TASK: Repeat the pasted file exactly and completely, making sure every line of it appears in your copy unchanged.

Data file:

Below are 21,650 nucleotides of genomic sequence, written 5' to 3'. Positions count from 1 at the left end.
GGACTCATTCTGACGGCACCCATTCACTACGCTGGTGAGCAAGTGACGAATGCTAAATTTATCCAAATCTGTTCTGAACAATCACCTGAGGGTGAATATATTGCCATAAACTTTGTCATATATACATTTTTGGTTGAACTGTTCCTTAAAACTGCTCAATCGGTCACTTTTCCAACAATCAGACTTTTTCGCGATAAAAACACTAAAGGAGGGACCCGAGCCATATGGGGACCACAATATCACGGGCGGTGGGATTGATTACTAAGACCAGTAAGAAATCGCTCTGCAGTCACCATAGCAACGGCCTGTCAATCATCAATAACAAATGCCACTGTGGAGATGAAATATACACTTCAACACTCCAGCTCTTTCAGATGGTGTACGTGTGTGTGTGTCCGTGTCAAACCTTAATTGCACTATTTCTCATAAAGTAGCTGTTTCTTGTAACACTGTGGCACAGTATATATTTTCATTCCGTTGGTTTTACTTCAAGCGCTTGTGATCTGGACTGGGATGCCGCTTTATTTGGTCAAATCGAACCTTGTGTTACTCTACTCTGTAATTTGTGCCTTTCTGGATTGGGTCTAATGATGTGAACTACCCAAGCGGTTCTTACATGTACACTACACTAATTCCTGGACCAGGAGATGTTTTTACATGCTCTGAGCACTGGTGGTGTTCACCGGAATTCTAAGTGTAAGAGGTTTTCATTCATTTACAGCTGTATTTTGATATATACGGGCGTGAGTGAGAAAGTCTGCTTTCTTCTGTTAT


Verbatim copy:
Below are 21,650 nucleotides of genomic sequence, written 5' to 3'. Positions count from 1 at the left end.
GGACTCATTCTGACGGCACCCATTCACTACGCTGGTGAGCAAGTGACGAATGCTAAATTTATCCAAATCTGTTCTGAACAATCACCTGAGGGTGAATATATTGCCATAAACTTTGTCATATATACATTTTTGGTTGAACTGTTCCTTAAAACTGCTCAATCGGTCACTTTTCCAACAATCAGACTTTTTCGCGATAAAAACACTAAAGGAGGGACCCGAGCCATATGGGGACCACAATATCACGGGCGGTGGGATTGATTACTAAGACCAGTAAGAAATCGCTCTGCAGTCACCATAGCAACGGCCTGTCAATCATCAATAACAAATGCCACTGTGGAGATGAAATATACACTTCAACACTCCAGCTCTTTCAGATGGTGTACGTGTGTGTGTGTCCGTGTCAAACCTTAATTGCACTATTTCTCATAAAGTAGCTGTTTCTTGTAACACTGTGGCACAGTATATATTTTCATTCCGTTGGTTTTACTTCAAGCGCTTGTGATCTGGACTGGGATGCCGCTTTATTTGGTCAAATCGAACCTTGTGTTACTCTACTCTGTAATTTGTGCCTTTCTGGATTGGGTCTAATGATGTGAACTACCCAAGCGGTTCTTACATGTACACTACACTAATTCCTGGACCAGGAGATGTTTTTACATGCTCTGAGCACTGGTGGTGTTCACCGGAATTCTAAGTGTAAGAGGTTTTCATTCATTTACAGCTGTATTTTGATATATACGGGCGTGAGTGAGAAAGTCTGCTTTCTTCTGTTAT